JUNEAU — Alaska is preparing to join a global movement by corporations and governments to sell their investments in Russia as punishment for its invasion of Ukraine.
On Thursday, a committee of the Alaska House of Representatives is scheduled to consider legislation that would require the state to divest and would block future investments through the start of 2024.
Rep. Jonathan Kreiss-Tomkins, D-Sitka, leads the committee and is formally the author of the bill. He said there is broad support for quick action.
“It’s a priority to move it through, but not at the expense of half-assing the policy,” he said, explaining that legislators want to make sure that targeted action doesn’t have unforeseen effects.
Alaska has no policies or laws that set political, social or moral guidelines for its investments, and the Alaska Permanent Fund has never before sold investments for political reasons, a Permanent Fund Corp. official said earlier this month.
“We want to really aggressively vet this legislation because of the lack of precedent and no prior action to learn from,” Kreiss-Tomkins said.
The state’s various investment accounts held assets worth $333 million in Russia, according to Permanent Fund values as of Dec. 31 and treasury division values as of Jan. 31.
The value of those investments has plummeted since the Russian invasion of Ukraine earlier this month, and they are a small slice of the state’s estimated $130 billion investment portfolio. Elected officials say it’s important for the state to join the economic pressure being placed on Russia.
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While Gov. Mike Dunleavy has called for the state to divest from Russia, Mahoney told reporters this week that the Alaska Permanent Fund and state pension fund managers need legislation to take a political act.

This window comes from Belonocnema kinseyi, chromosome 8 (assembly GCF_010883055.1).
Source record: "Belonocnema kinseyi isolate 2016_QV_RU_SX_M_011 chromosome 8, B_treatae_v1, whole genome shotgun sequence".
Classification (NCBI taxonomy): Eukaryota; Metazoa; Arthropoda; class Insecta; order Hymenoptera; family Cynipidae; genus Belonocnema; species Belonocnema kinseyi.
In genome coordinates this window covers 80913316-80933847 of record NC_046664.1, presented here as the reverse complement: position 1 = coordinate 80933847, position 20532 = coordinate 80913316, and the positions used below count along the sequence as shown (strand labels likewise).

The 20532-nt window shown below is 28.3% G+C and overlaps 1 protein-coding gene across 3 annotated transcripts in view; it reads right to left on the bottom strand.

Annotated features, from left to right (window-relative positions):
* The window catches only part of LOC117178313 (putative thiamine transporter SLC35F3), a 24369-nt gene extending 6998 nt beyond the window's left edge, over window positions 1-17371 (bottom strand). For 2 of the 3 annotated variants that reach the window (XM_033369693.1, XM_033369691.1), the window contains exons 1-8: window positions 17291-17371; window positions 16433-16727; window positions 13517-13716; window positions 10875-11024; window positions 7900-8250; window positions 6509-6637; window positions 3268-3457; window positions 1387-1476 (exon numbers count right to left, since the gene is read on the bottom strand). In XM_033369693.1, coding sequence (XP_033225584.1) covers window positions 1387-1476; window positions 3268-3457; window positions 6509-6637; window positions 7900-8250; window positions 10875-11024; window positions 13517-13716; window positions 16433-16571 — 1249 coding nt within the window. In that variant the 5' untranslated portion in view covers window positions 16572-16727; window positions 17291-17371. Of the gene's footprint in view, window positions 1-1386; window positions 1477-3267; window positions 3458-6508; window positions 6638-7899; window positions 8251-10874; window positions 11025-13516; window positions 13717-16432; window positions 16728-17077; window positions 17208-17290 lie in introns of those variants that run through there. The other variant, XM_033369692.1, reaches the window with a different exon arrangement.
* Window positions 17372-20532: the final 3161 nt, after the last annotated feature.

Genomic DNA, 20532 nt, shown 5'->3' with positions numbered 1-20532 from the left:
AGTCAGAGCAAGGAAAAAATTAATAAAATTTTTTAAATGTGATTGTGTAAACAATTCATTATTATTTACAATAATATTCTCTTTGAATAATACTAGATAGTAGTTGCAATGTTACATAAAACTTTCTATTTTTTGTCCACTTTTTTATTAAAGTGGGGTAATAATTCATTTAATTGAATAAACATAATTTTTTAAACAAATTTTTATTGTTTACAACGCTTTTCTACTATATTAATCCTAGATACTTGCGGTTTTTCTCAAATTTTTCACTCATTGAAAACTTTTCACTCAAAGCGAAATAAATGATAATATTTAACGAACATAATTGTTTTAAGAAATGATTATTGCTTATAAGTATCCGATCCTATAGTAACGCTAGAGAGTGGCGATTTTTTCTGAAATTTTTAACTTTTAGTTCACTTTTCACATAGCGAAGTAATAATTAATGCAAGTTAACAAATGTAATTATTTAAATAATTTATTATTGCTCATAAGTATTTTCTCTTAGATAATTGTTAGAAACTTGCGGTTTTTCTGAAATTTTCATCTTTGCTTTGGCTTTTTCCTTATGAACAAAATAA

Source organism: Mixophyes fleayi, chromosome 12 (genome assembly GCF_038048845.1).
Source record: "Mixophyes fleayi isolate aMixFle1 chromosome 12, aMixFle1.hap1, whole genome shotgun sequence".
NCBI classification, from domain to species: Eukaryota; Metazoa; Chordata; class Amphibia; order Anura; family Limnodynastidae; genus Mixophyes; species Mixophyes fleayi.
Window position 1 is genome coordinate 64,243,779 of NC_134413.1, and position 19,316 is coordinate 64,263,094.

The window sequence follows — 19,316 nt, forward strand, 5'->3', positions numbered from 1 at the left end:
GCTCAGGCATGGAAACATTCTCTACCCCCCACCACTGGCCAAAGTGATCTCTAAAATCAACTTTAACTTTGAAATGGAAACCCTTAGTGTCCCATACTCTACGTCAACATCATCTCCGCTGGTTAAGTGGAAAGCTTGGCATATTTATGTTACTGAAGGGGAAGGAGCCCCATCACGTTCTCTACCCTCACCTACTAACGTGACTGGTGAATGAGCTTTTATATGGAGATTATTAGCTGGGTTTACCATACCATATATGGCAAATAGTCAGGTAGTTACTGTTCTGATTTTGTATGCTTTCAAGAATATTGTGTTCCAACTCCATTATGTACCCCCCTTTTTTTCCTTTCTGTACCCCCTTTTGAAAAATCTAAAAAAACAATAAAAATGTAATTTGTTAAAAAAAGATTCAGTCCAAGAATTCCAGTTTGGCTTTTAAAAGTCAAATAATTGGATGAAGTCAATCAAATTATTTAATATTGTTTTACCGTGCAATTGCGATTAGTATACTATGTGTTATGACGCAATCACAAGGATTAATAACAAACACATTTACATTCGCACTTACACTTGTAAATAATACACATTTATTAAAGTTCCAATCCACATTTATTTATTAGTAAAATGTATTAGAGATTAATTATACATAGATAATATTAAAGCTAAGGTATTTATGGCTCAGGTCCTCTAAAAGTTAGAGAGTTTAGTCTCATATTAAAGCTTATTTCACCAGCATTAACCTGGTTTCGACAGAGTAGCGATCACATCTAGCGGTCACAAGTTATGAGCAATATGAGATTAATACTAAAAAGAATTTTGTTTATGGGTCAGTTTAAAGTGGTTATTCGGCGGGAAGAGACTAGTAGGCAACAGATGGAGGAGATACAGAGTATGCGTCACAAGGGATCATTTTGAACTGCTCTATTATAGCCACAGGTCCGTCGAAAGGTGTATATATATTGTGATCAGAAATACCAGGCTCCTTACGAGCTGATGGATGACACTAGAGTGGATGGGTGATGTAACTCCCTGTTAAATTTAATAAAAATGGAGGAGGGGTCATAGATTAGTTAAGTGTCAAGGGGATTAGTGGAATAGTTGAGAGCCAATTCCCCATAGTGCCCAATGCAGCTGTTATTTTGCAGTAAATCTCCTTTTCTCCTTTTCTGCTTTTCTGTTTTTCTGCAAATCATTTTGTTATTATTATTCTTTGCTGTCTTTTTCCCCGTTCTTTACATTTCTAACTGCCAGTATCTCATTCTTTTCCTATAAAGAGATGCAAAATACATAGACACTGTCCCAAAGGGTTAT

“I believe it requires legislation, because both of those organizations are not able to make a social decision,” she said.
“I‘ve been in contact with other states. And there are 27 other states that are currently either evaluating this or have already made decisions to freeze their state money and their pension funds, such that they do not go to Russian companies, Russian investments, or oligarchs,” Mahoney said.
In prior divestment discussions, Alaska legislators have debated whether divestment is worthwhile if it costs the state investment earnings. The Alaska Permanent Fund is now the main source of general-purpose revenue for the state, with earnings paying for dividends and state services.
“It becomes a question of how you weigh the moral and political costs against potential economic benefit,” Kreiss-Tomkins said.
The key difference between the current debate and prior ones, he said, is the extent of the Russian invasion, which is unprecedented since World War II.
“The scale of evil we’re talking about is, in my mind, far greater,” he said. “And so is the extent that it warrants action.”